In a reply to a National People's Congress deputy's proposal that would see the country's medical insurance cover the cost of COVID-19 vaccinations, China's Healthcare Security Administration said on Friday that the basic medical insurance funds can't afford to provide no-charge inoculations for everyone and discussions will be held with related authorities over the cost of COVID-19 vaccines.
According to new rules governing China's basic medical insurance, which took effect in July, preventive vaccines are not included in the coverage, so fees for vaccinations have to be paid through public health funds.
The administration also noted that the current national basic medical insurance system mainly covers medical treatment expense but doesn't pay for other programs such as vaccination.
According to the administration, the funding level of China's medical insurance, especially basic medical insurance for rural and non-working urban residents, is still low.
Inactivated COVID-19 vaccine candidates developed by the China National Pharmaceutical Group (Sinopharm) are likely to be on the market by the end of December, costing less than 1,000 yuan ($144) for two shots, Sinopharm previously revealed.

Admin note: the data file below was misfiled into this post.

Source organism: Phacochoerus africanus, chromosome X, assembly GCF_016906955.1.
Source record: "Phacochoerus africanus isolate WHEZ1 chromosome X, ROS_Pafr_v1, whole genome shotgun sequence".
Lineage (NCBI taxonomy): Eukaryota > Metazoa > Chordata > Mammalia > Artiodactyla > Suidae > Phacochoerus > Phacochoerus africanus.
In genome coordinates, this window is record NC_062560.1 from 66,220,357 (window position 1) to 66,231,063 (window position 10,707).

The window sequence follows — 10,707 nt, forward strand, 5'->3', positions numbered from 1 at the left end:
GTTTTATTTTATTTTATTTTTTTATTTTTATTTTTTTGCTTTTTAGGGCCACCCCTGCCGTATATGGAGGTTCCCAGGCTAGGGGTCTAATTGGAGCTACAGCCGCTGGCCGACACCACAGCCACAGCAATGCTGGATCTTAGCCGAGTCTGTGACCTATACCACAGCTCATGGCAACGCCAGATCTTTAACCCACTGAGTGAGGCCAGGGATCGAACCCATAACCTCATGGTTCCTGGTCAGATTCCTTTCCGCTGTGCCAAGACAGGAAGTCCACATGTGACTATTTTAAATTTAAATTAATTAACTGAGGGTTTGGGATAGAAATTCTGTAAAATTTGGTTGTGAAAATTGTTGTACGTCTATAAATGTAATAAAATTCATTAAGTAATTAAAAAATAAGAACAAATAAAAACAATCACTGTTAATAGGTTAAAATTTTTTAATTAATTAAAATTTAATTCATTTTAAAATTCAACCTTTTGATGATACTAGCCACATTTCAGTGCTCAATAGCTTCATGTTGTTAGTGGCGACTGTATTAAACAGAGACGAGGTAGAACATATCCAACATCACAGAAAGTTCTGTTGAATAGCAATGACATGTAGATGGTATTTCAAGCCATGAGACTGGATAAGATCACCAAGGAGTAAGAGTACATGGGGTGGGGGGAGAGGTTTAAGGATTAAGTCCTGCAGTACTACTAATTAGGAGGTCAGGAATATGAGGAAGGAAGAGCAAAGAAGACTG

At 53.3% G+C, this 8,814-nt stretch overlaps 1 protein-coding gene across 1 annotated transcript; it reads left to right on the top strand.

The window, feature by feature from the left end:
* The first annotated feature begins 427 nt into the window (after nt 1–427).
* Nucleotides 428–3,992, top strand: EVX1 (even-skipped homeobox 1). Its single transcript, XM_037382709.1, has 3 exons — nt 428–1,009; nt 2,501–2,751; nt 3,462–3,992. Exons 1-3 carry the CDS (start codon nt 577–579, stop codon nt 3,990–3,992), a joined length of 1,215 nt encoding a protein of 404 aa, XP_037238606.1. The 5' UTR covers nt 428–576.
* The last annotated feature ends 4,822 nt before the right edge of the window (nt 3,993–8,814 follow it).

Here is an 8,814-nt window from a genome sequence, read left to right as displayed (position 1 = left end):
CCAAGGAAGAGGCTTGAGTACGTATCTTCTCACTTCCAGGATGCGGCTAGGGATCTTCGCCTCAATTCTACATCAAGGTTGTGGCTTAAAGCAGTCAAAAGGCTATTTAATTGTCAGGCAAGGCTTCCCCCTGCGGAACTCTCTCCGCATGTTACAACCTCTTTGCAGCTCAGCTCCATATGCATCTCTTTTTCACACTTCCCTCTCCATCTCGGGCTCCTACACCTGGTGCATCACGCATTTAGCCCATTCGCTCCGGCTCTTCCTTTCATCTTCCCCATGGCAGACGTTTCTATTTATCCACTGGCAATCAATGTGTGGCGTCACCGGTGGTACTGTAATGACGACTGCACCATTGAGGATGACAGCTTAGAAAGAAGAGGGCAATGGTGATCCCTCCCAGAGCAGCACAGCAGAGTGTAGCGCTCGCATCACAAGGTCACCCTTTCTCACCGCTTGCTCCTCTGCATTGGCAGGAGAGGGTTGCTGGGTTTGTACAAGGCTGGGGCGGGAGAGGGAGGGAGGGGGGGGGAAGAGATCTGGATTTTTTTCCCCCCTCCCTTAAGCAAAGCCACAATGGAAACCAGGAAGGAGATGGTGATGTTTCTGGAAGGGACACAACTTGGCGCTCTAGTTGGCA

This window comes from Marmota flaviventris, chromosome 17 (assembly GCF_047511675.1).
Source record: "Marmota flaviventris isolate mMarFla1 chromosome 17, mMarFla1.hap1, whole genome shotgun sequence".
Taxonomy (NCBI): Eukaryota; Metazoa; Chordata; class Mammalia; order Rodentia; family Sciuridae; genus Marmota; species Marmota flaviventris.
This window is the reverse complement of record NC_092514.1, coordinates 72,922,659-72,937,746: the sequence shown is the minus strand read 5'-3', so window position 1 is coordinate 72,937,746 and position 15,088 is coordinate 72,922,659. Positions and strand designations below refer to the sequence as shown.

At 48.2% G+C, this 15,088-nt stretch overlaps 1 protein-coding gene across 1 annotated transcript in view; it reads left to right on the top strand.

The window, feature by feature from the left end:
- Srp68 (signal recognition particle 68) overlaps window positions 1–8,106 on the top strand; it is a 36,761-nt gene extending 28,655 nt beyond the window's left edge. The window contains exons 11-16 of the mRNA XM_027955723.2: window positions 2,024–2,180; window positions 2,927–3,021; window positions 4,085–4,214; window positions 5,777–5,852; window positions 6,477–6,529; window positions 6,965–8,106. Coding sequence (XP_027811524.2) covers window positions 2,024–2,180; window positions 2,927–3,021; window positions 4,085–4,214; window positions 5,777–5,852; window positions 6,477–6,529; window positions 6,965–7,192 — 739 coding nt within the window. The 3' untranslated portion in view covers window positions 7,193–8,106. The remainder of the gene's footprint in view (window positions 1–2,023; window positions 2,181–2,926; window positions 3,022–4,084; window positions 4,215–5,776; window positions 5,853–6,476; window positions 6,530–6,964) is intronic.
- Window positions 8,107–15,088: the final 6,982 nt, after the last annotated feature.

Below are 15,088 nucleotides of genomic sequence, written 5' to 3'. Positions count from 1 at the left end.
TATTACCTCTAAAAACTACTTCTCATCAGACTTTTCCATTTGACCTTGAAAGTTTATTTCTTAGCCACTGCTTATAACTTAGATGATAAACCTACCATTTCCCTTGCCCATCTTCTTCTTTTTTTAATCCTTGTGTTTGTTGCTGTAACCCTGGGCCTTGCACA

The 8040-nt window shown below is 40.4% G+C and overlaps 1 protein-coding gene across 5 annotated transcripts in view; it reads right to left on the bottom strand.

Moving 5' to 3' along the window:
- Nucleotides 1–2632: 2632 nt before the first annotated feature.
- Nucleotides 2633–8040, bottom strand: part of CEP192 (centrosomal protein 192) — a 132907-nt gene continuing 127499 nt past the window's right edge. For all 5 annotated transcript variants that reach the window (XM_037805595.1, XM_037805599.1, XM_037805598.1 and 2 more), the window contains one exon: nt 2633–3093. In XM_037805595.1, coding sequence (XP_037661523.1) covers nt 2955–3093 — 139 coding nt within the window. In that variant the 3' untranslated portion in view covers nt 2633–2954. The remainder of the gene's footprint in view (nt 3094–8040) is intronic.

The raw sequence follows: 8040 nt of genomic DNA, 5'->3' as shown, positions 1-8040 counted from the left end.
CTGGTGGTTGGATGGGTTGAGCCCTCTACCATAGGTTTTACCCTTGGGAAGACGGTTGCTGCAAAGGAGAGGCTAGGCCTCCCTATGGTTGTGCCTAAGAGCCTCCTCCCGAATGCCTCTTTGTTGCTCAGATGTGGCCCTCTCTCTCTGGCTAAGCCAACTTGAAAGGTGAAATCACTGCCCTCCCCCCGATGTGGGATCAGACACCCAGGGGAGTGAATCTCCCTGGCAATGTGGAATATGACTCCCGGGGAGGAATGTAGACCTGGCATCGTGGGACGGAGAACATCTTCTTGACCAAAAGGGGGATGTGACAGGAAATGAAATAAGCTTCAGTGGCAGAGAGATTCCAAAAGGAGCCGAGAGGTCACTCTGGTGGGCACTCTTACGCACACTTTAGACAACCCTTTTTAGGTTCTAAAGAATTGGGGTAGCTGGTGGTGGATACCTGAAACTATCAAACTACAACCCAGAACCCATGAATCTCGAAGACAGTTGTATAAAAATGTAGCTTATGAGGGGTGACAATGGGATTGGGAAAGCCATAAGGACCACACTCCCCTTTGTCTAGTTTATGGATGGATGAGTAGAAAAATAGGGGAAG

According to China's vaccine management law enacted in December 2019, some vaccines can be offered to residents at the government's cost.
Tao Lina, a Shanghai-based expert in vaccines, told the Global Times on Sunday that if the Chinese government made large-scale purchases of vaccines, the price could be as low as 50 yuan a dose.
The national immunization program covers 14 injections against 15 diseases such as polio and hepatitis B, according to Chinese health authorities.
China spends an average of 17,000 yuan ($2,400) on each COVID-19 patient, and 65 percent of the cost is covered by the country's healthcare system while the rest is subsidized by local governments, the national health authority revealed in March.